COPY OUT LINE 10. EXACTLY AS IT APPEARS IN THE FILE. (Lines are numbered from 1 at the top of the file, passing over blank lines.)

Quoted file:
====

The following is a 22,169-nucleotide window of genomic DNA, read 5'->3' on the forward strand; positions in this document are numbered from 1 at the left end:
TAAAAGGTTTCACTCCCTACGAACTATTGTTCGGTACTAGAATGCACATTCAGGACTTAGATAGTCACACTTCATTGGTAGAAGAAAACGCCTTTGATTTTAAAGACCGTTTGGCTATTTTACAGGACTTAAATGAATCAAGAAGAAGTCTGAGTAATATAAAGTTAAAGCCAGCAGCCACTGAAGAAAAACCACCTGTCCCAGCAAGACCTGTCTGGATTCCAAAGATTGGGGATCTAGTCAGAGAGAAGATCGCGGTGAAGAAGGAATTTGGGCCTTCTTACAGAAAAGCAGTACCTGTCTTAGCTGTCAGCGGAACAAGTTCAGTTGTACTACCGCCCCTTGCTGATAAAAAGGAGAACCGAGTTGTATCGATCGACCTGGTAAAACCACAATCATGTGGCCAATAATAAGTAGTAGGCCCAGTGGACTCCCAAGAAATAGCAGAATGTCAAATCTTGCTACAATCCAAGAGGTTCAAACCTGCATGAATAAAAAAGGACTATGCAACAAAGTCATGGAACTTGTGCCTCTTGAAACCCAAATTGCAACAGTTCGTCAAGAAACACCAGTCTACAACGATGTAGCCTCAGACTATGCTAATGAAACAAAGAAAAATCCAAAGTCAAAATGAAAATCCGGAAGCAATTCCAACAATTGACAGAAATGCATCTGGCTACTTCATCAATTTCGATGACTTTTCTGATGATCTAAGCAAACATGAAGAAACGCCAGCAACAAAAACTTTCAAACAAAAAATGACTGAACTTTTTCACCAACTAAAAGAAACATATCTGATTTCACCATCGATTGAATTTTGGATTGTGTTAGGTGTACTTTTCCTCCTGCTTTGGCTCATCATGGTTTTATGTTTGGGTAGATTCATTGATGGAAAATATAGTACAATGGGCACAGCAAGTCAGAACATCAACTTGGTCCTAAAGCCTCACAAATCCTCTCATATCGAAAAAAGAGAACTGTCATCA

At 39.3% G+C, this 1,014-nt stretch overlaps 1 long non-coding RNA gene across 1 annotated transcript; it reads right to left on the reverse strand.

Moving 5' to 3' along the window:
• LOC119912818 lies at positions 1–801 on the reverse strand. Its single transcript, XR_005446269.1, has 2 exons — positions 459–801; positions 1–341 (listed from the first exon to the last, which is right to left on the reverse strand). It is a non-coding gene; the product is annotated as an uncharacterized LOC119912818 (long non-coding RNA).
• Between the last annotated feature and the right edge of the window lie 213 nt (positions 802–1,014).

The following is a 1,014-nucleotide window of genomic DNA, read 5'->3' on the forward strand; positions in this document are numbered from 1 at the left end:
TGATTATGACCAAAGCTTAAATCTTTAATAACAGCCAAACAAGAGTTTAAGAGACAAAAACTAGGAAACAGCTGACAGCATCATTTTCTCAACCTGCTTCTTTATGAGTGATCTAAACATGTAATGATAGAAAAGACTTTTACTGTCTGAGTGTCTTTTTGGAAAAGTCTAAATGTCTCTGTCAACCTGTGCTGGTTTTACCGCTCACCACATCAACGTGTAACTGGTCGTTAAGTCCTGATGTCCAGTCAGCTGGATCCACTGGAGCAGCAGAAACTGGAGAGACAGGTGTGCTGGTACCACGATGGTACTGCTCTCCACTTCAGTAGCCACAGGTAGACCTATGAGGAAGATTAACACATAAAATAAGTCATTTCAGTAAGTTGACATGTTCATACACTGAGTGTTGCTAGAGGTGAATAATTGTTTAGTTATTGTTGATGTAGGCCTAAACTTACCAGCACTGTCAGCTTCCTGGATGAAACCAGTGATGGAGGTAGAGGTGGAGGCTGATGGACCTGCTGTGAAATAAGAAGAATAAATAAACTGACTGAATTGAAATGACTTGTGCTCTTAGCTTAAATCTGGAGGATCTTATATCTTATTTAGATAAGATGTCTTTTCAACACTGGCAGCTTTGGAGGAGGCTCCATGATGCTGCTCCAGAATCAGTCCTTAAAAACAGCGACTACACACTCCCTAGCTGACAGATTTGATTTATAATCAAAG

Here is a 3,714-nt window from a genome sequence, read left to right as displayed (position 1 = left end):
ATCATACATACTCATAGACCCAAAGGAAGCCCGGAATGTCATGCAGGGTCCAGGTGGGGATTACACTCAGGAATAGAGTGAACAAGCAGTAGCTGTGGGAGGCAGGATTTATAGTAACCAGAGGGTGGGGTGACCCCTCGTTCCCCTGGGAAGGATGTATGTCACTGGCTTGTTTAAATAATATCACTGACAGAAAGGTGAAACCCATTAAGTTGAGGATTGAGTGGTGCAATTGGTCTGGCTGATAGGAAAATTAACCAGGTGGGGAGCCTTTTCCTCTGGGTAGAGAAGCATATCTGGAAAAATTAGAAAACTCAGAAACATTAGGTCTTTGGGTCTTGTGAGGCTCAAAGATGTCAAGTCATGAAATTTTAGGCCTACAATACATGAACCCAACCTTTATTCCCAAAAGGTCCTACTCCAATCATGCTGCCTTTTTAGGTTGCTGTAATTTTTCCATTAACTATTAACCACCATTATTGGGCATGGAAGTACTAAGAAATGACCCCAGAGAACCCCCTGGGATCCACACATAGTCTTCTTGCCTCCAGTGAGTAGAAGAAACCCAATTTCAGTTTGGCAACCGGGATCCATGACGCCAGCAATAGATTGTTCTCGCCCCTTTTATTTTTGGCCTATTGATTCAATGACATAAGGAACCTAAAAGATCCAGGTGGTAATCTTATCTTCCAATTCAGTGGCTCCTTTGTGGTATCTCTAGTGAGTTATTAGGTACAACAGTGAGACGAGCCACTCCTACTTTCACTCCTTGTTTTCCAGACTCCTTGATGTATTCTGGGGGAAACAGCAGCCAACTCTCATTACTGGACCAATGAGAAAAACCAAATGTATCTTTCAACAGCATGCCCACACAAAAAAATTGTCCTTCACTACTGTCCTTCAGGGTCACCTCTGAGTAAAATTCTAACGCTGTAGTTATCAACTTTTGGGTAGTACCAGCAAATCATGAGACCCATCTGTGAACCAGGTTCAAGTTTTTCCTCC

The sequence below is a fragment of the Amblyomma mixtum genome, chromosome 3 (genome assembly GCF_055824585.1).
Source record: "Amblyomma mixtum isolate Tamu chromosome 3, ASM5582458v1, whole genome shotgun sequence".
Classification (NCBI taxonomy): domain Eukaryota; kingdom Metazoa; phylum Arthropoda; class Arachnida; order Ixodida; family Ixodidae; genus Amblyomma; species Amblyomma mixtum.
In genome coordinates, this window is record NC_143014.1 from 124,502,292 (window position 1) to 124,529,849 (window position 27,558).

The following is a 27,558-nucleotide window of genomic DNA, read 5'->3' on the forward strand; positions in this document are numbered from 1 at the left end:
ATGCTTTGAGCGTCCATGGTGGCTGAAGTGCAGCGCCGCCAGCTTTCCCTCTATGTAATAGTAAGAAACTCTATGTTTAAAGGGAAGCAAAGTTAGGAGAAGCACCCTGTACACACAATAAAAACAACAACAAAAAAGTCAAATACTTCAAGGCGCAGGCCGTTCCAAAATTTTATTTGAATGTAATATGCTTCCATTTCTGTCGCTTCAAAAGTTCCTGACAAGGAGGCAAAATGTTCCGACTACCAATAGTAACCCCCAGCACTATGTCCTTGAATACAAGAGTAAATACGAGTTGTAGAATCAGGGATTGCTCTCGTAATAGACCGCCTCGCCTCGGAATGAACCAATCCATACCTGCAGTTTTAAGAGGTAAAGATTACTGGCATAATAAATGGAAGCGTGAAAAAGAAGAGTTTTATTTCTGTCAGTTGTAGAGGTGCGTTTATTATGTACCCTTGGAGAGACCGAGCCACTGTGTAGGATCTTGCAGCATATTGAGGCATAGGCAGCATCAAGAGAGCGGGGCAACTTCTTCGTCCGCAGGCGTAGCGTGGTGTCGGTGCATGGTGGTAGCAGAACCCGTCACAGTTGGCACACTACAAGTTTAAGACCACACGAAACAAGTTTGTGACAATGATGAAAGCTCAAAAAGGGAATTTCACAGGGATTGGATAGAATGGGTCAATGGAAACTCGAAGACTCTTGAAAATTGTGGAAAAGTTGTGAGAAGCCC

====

ATCATACATACTCATAGACCCAAAGGAAGCCCGGAATGTCATGCAGGGTCCAGGTGGGGATTACACTCAGGAATAGAGTGAACAAGCAGTAGCTGTGGGAGGCAGGATTTATAGTAACCAGAGGGTGGGGTGACCCCTCGTTCCCCTGGGAAGGATGTATGTCACTGGCTTGTTTAAATAATATCACTGACAGAAAGGTGAAACCCATTAAGTTGAGGATTGAGTGGTGCAATTGGTCTGGCTGATAGGAAAATTAACCAGGTGGGGAGCCTTTTCCTCTGGGTAGAGAAGCATATCTGGAAAAATTAGAAAACTCAGAAACATTAGGTCTTTGGGTCTTGTGAGGCTCAAAGATGTCAAGTCATGAAATTTTAGGCCTACAATACATGAACCCAACCTTTATTCCCAAAAGGTCCTACTCCAATCATGCTGCCTTTTTAGGTTGCTGTAATTTTTCCATTAACTATTAACCACCATTATTGGGCATGGAAGTACTAAGAAATGACCCCAGAGAACCCCCTGGGATCCACACATAGTCTTCTTGCCTCCAGTGAGTAGAAGAAACCCAATTTCAGTTTGGCAACCGGGATCCATGACGCCAGCAATAGATTGTTCTCGCCCCTTTTATTTTTGGCCTATTGATTCAATGACATAAGGAACCTAAAAGATCCAGGTGGTAATCTTATCTTCCAATTCAGTGGCTCCTTTGTGGTATCTCTAGTGAGTTATTAGGTACAACAGTGAGACGAGCCACTCCTACTTTCACTCCTTGTTTTCCAGACTCCTTGATGTATTCTGGGGGAAACAGCAGCCAACTCTCATTACTGGACCAATGAGAAAAACCAAATGTATCTTTCAACAGCATGCCCACACAAAAAAATTGTCCTTCACTACTGTCCTTCAGGGTCACCTCTGAGTAAAATTCTAACGCTGTAGTTATCAACTTTTGGGTAGTACCAGCAAATCATGAGACCCATCTGTGAACCAGGTTCAAGTTTTTCCTCC